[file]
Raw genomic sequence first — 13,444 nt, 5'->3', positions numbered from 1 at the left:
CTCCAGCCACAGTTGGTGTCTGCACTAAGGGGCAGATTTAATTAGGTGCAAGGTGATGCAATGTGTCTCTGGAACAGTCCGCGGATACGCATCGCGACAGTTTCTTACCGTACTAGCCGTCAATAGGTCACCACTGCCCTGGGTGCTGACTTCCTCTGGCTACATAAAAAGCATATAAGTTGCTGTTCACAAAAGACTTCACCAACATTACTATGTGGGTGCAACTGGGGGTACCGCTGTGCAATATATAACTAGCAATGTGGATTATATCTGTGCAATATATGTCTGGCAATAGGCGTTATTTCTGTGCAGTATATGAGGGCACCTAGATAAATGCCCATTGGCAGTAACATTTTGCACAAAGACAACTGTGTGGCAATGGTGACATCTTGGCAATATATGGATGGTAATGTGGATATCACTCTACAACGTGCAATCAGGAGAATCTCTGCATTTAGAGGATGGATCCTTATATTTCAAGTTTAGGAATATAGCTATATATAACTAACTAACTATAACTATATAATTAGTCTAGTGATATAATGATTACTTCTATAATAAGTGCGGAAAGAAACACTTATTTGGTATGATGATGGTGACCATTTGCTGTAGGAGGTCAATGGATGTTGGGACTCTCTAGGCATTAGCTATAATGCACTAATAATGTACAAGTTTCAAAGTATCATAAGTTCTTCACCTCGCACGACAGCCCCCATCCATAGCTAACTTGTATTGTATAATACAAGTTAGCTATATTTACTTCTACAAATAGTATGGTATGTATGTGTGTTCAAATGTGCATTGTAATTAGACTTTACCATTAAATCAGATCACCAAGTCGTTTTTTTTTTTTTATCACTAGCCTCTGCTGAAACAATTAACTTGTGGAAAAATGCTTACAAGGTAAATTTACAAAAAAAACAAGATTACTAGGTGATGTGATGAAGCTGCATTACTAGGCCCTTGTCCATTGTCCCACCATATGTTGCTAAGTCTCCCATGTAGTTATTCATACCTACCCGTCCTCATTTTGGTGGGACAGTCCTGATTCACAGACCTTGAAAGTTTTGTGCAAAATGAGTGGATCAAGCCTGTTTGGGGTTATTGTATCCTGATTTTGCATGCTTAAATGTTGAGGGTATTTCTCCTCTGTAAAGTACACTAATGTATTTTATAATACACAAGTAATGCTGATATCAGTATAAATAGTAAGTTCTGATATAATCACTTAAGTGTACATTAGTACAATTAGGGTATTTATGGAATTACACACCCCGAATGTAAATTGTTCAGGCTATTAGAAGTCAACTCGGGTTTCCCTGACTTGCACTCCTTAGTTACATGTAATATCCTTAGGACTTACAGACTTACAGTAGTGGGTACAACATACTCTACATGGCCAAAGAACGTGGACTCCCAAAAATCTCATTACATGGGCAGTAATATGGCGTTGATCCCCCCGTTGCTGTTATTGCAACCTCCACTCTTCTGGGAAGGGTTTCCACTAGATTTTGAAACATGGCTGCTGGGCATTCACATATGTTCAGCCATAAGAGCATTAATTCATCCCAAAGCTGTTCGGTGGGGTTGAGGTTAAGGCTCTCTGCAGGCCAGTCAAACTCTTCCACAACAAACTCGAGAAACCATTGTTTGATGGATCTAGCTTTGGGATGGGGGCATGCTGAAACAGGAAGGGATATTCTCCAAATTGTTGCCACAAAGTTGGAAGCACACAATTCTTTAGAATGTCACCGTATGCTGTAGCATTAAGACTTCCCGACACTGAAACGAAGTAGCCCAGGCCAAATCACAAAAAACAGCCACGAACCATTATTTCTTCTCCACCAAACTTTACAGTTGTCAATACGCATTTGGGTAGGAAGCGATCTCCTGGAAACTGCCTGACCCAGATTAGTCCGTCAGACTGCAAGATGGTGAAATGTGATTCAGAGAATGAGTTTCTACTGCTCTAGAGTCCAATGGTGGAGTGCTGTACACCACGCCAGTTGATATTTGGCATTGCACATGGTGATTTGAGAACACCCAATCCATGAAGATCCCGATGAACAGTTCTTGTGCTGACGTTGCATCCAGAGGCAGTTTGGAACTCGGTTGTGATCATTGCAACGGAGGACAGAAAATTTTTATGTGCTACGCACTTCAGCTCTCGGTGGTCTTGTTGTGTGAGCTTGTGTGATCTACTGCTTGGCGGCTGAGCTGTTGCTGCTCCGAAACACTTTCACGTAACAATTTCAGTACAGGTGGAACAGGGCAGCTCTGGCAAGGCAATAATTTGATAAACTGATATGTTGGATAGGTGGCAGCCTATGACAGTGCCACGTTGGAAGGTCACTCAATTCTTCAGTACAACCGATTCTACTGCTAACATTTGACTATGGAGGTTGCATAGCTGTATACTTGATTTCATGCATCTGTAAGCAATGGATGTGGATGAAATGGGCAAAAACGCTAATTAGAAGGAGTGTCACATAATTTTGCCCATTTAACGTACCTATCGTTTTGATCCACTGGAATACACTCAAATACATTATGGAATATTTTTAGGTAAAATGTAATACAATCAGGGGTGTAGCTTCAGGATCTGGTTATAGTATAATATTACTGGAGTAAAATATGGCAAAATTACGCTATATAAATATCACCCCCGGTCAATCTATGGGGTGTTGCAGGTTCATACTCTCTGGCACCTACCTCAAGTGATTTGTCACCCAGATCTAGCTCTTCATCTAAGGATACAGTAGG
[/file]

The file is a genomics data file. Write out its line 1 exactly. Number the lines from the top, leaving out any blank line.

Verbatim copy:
Raw genomic sequence first — 13,444 nt, 5'->3', positions numbered from 1 at the left: